Odell Myers, Pilot
438 Squadron, 319th Medium Bombardment Group
|We the people of the United States, in order to form a more perfect union,
establish justice, insure domestic tranquility, provide for the common defense, promote
the general welfare, and secure the blessings of liberty to ourselves and our posterity,
do ordain and establish this Constitution for the United States of America.
These documents are remarkable for including so few principles. They are astounding, however, for excluding a vast number of divisive principles; for example: The patriots might have established a monarchy, an oligarchy or a plutocracy. They might have selected one of many competing religions or sects as the national religion. They might have chosen an easier and more familiar path to nationhood.
But they did not. They chose an arduous uncharted path.
Suppose that the Declaration of Independence could be changed, brought up to date to match conditions that were not imaginable two hundred years ago.
Should something be subtracted from the unalienable rights? How about the notion that all men are created equal? It plagues us today and it certainly troubled the men who signed the Declaration. Some of them owned slaves. Few of them considered native Americans equal. What about life? Liberty? The pursuit of happiness? Government by the consent of the governed?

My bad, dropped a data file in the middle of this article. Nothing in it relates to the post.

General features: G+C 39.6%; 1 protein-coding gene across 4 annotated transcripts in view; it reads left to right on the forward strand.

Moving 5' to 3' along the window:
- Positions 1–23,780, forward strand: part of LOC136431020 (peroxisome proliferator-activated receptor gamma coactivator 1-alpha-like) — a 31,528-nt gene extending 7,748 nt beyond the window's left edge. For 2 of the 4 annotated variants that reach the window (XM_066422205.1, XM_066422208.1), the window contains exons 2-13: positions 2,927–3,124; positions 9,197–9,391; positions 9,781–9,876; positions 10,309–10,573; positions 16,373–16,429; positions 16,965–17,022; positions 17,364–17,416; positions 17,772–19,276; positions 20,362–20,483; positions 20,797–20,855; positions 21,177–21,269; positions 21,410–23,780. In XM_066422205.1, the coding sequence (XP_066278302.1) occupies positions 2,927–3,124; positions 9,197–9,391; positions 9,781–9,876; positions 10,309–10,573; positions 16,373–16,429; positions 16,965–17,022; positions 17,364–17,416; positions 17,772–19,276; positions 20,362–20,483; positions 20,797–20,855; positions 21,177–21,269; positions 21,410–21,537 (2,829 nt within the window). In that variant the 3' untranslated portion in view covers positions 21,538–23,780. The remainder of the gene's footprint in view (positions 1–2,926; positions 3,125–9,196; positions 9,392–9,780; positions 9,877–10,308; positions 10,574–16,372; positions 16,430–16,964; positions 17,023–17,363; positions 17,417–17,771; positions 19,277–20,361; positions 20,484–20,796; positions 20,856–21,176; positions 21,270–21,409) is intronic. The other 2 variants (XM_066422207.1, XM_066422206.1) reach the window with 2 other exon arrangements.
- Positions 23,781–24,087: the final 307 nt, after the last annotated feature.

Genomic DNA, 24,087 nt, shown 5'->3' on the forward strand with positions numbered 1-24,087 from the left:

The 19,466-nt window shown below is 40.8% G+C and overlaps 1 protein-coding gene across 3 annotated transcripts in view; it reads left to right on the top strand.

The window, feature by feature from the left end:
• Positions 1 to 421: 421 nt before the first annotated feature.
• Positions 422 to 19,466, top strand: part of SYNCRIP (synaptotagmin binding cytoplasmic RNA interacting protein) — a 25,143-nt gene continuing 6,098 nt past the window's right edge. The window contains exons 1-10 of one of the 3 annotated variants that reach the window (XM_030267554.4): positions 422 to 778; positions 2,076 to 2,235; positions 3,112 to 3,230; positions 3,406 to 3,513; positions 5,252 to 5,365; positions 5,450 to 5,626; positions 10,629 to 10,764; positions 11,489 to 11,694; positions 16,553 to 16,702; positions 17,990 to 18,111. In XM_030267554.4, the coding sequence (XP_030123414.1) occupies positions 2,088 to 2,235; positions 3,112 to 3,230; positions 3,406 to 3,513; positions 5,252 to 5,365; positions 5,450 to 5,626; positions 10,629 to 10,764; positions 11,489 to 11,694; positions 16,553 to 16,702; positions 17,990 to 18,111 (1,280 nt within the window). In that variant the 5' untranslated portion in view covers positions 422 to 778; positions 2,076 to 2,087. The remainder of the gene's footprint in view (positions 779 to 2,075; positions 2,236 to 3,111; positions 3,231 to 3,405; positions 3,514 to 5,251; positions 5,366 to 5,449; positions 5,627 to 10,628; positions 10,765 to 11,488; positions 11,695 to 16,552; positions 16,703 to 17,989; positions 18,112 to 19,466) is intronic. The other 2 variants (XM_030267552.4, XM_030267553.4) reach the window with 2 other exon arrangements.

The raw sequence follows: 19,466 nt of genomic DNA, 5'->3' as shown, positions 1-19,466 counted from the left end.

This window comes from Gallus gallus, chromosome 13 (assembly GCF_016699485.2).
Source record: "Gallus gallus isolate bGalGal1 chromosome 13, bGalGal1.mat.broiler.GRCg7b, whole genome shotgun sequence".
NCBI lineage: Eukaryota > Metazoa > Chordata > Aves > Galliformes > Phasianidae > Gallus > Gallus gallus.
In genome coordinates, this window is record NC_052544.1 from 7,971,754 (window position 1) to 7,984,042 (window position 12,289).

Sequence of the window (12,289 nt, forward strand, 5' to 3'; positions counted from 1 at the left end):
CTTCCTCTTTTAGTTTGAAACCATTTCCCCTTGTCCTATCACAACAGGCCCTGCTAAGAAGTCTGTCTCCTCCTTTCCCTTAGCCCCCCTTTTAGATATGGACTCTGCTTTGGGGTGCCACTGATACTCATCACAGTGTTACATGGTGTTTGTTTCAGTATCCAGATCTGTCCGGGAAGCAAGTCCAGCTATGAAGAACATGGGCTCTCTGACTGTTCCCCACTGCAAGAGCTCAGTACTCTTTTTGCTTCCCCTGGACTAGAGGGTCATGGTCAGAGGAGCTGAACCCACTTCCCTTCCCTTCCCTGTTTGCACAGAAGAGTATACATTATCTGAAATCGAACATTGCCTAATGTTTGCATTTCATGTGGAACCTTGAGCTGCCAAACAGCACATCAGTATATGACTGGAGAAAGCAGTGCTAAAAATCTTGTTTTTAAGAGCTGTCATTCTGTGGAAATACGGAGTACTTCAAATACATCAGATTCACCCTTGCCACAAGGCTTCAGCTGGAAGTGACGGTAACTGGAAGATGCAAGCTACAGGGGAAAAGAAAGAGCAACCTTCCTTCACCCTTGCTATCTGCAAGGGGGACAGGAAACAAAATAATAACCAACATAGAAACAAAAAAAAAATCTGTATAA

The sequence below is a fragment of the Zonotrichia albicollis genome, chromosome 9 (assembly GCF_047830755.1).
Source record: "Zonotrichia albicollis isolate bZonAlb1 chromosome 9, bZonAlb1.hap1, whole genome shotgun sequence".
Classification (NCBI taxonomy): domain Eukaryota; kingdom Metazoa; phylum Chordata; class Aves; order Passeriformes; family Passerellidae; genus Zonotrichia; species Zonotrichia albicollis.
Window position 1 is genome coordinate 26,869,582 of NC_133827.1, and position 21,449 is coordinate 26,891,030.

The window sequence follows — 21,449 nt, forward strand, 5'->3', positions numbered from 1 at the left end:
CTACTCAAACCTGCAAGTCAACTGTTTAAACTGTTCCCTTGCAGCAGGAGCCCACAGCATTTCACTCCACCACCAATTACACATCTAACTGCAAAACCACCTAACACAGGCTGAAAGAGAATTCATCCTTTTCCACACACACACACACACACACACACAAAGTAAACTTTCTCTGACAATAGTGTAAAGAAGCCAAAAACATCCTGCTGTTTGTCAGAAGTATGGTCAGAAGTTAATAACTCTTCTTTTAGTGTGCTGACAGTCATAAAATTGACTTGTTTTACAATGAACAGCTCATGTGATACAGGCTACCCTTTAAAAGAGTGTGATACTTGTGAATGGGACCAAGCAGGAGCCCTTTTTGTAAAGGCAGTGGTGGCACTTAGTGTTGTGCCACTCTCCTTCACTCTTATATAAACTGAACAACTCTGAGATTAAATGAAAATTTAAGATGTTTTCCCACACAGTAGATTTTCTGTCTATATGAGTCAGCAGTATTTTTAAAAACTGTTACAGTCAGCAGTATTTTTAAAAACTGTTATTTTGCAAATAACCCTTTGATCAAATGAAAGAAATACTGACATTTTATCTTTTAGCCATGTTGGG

Should anything be added? A state religion? A most favored race? Now wait just a minute! Added by whom? Subtracted by whom?
Could any person, political party, religious group, non-religious group, ethnic majority or minority, think tank, private militia, terrorist, terrorist group or group of any kind whatsoever add to or subtract from the Declaration of Independence without destroying the nation itself?
Why did those old patriots make amending the Constitution such a daunting task?
The answers are in the Declaration's list of grievances against King George. They understood freedom because they were not free! And they embedded the litmus test for patriotism in the fabric of our nation.
It is simple and straightforward: It requires loyalty to this lovely land, loyalty to self-evident truths, loyalty to each other and always sacrifice, sometimes, the sacrifice of life itself.
The freedom they won was not free; it is not free for us; it will not be free for our descendents. In war and in peace, in actions large and small, freedom first requires doing what ought to be done-a daunting task amply illustrated by the nation's stunning successes, its dismal failures and the steady stream of constitutional cases before the United States Supreme Court.
In 1936, when Japan began creating its empire of the rising sun, when Germany was seeking living room and singing Deutschland uber alles, when Italy was dreaming of a new Roman empire, I was sixteen years old and still in high school. Career, college and girls headed my list of priorities. That's not quite right: Girls, college and career headed the list.
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